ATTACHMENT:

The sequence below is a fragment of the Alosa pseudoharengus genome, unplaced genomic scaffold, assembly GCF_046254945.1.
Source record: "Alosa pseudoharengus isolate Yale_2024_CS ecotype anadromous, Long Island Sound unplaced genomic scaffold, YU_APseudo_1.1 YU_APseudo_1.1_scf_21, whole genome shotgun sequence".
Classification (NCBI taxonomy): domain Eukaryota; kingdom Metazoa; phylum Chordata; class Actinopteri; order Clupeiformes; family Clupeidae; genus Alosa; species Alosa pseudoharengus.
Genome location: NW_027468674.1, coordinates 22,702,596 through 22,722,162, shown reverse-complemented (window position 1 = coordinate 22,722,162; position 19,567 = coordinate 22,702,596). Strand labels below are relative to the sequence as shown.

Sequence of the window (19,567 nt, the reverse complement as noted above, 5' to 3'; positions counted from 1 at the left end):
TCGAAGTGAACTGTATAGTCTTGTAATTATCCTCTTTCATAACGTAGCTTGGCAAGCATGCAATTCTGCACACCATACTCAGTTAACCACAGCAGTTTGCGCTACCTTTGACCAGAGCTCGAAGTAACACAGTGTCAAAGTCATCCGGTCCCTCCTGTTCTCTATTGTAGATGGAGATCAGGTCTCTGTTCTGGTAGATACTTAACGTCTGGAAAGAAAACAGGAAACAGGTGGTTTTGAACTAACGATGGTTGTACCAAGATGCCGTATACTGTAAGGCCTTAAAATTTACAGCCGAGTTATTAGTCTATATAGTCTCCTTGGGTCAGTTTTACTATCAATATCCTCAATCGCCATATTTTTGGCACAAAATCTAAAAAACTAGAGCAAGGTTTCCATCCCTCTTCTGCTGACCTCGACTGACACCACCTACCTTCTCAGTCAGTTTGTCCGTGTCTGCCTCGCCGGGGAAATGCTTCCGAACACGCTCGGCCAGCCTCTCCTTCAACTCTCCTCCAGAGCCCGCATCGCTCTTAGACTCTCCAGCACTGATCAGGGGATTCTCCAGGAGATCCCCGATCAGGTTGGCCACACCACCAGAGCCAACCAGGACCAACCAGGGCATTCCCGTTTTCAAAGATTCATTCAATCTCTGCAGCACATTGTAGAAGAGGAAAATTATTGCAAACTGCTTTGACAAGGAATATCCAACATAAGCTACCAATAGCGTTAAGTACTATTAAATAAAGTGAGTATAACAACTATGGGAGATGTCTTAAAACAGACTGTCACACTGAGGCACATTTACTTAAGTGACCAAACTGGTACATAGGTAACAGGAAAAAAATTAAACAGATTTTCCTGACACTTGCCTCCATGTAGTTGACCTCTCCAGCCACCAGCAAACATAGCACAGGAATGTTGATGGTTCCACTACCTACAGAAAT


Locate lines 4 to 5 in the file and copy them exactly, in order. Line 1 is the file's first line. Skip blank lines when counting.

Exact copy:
Genome location: NW_027468674.1, coordinates 22,702,596 through 22,722,162, shown reverse-complemented (window position 1 = coordinate 22,722,162; position 19,567 = coordinate 22,702,596). Strand labels below are relative to the sequence as shown.

Sequence of the window (19,567 nt, the reverse complement as noted above, 5' to 3'; positions counted from 1 at the left end):